Naming the struggles: transition to life with a new baby


(“Maternity” (1935) by José de Almada Negreiros via P. Ribeiro Simões, Flickr CC)

“You name our suffering, and that makes us want to come close to You.”

(Rev. Glenn Hoburg, Grace Presbyterian Church)

The second I heard those words, I put down my pen and slammed my journal shut.

Did I hear that right? I thought. How did he know? How was it possible that those words, preached in a church about the New Testament book of Romans, could have anything to do with my parenting a three-year old and a 10-month old baby?

Although uttered in the form of a prayer, referring to God’s relationship with His children, that sentence immediately reminded me of my three-year old daughter, E., life with a new baby (yes, still, 10 months later), and my ability to accept – and confront – all of E.’s feelings.

Let me explain.

Prior to baby J.’s arrival last June, I assumed that “transition to life with a new baby” would take, more or less, three months (i.e., the newborn phase). If I can just make it to September, I would wish in my sleep-deprived state.

By then, we should have a smooth, predictable routine going, I predicted, and all feelings of jealousy, anger, and let’s through in some sadness, too, will have dissipated. 

My strategy for dealing with any display of “big emotions” on E.’s part would be to directly and immediately meet them with empathy, of course, but always – and not at the expense of – our well-oiled daily routine of “time together, time apart.” Yes, yes, that’s the correct RIE formula, I assured myself: empathy for feelings that arise, while also maintaining healthy boundaries.

Well, 10 months postpartum, and I realized my strategy wasn’t working.

I continued to feel disconnected from E., a bit out of sync in our relationship. Distant. This, despite spending hours one-on-one with her each day.


(Photo via Hans van den Berg, Flickr Creative Commons)

And, my empathizing during tantrums and zealous adherence to our daily schedule seemed to almost escalate E.’s anger. Pages ripped from her books. Toys hurled to the floor. Banging on the walls, mostly during times I was caring for J.

Then, at the advice of a very wise and trusted woman, I decided to change my approach.

And, so, feeling a bit awkward, a bit nervous, I decided to confront each of E.’s struggles. Bringing them out into the open. Naming each one.

About a month ago, I started asking E. as I tucked her into bed, ¿Te puedo dar un abrazo? (“Can I give you a hug?”)

At first my request was met with silence and a stiff body.

As I wrapped my arms around E.’s small body that first night, I whispered in her ear, “Sometimes it’s really hard to be a big sister, isn’t?”


This is never going to work, I thought. I’m just feeding her ideas and feelings that aren’t even hers.

“Sometimes you feel angry at me and want to throw toys at me, right?”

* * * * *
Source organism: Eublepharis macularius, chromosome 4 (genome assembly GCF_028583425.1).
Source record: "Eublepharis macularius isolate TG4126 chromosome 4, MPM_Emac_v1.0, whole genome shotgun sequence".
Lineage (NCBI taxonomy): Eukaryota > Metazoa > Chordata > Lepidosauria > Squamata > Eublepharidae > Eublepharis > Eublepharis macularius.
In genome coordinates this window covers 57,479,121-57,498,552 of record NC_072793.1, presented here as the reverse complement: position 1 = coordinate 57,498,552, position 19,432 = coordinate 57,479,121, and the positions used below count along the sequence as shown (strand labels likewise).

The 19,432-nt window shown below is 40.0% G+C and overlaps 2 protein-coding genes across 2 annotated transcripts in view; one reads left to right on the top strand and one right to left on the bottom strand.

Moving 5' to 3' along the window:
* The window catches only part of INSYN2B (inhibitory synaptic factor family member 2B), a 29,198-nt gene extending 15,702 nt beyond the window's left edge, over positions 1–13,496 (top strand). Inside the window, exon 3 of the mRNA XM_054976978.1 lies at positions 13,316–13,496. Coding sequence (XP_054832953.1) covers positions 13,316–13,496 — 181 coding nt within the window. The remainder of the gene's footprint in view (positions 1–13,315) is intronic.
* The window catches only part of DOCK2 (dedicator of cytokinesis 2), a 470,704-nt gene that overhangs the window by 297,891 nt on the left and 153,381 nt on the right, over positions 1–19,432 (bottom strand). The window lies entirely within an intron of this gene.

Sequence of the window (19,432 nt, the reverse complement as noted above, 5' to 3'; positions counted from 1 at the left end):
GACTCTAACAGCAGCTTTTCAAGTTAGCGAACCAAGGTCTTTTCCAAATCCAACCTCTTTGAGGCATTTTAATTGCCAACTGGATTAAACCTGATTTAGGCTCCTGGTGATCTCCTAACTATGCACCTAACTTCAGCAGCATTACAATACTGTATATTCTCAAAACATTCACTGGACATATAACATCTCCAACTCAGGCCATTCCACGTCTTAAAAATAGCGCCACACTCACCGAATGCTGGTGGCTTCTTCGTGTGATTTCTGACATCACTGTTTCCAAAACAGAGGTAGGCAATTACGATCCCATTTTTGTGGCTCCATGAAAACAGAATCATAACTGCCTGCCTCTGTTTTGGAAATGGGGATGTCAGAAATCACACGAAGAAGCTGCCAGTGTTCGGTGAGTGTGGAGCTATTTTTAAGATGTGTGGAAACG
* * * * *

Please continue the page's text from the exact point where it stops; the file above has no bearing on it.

Then, a few nights later, at bedtime:

¿Te puedo dar un abrazo?

“Sometimes you have to wait a lot, don’t you? Wait for me to finish nursing baby J. Wait for me while I bathe him. That can be hard, right?”

And, this time, Sí, mamá, E. whispered back to me.

And, so for the next week, I kept at it.

¿Te puedo dar un abrazo?

“Sometimes big sisters feel angry and want to throw things or hit their siblings. You know what? I’m also the eldest sibling, and I know how you feel: when my sisters were born, I felt angry and jealous. I wanted to hit them. I’m here for you. I will help you when things get tough.”

Over the course of a week, E.’s response went from silence to wide-eyed surprise (“Can my mother really be saying this out loud?!”) to sighs of relief to ¡Sí, mami, sí! She no longer lay stiff listening to me, but would eventually cut me off by drawing me close, arms locked around my neck, hands caressing my hair.

And, you know what? The destructive behavior, the protest play? Less frequent. Less intense. Gone completely? No. But, then again, my goal as her mom isn’t “How can I get her to stop doing X?”

Rather, the questions I have begun to ask myself are, “What is E. telling me?” and “What are the feelings driving her behavior?”

Instead of frustration and judgment and anger on my part, my response to torn books or smashed toys has morphed into openness, curiosity, an offer to help.

And, a naming of her struggles.

The jealousy.

The anger.

The sadness.

Each and every struggle.

Name it. Face it. See it. Hold it. Feel it. Allow it. Accept it.

This in the end has drawn us so much closer together.

How have you made the transition life with a new baby? I’d love to hear from you!

2 thoughts on “Naming the struggles: transition to life with a new baby

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